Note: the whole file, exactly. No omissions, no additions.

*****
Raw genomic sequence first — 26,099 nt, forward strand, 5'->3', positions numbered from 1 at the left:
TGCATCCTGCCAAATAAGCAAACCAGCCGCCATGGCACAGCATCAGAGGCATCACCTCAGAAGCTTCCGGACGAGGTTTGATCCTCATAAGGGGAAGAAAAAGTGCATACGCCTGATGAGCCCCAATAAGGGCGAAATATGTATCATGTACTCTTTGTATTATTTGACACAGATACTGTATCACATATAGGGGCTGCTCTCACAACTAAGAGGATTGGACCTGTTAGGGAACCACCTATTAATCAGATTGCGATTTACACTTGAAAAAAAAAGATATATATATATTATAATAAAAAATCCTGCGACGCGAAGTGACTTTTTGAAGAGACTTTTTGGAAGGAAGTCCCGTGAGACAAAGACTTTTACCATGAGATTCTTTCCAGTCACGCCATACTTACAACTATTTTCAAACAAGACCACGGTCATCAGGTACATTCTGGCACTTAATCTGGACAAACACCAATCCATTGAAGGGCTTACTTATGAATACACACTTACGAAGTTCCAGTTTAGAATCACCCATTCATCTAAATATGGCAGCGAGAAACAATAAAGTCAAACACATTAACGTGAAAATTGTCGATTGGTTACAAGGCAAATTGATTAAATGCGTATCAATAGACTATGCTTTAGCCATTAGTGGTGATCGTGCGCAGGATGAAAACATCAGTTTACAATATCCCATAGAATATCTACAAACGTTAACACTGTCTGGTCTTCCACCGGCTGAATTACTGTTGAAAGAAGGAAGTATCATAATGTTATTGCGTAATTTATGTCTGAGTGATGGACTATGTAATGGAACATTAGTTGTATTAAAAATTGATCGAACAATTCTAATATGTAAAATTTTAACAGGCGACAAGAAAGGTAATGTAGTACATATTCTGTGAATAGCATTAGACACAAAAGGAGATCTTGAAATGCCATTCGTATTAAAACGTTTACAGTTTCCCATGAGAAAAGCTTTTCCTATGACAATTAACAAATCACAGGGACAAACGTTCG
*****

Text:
Raw genomic sequence first — 26,099 nt, forward strand, 5'->3', positions numbered from 1 at the left:
TGCATCCTGCCAAATAAGCAAACCAGCCGCCATGGCACAGCATCAGAGGCATCACCTCAGAAGCTTCCGGACGAGGTTTGATCCTCATAAGGGGAAGAAAAAGTGCATACGCCTGATGAGCCCCAATAAGGGCGAAATATGTATCATGTACTCTTTGTATTATTTGACACAGATACTGTATCACATATAGGGGCTGCTCTCACAACTAAGAGGATTGGACCTGTTAGGGAACCACCTATTAATCAGATTGCGATTTACACTTGAAAAAAAAAGATATATATATATTATAATAAAAAATCCTGCGACGCGAAGTGACTTTTTGAAGAGACTTTTTGGAAGGAAGTCCCGTGAGACAAAGACTTTTACCATGAGATTCTTTCCAGTCACGCCATACTTACAACTATTTTCAAACAAGACCACGGTCATCAGGTACATTCTGGCACTTAATCTGGACAAACACCAATCCATTGAAGGGCTTACTTATGAATACACACTTACGAAGTTCCAGTTTAGAATCACCCATTCATCTAAATATGGCAGCGAGAAACAATAAAGTCAAACACATTAACGTGAAAATTGTCGATTGGTTACAAGGCAAATTGATTAAATGCGTATCAATAGACTATGCTTTAGCCATTAGTGGTGATCGTGCGCAGGATGAAAACATCAGTTTACAATATCCCATAGAATATCTACAAACGTTAACACTGTCTGGTCTTCCACCGGCTGAATTACTGTTGAAAGAAGGAAGTATCATAATGTTATTGCGTAATTTATGTCTGAGTGATGGACTATGTAATGGAACATTAGTTGTATTAAAAATTGATCGAACAATTCTAATATGTAAAATTTTAACAGGCGACAAGAAAGGTAATGTAGTACATATTCTGTGAATAGCATTAGACACAAAAGGAGATCTTGAAATGCCATTCGTATTAAAACGTTTACAGTTTCCCATGAGAAAAGCTTTTCCTATGACAATTAACAAATCACAGGGACAAACGTTCG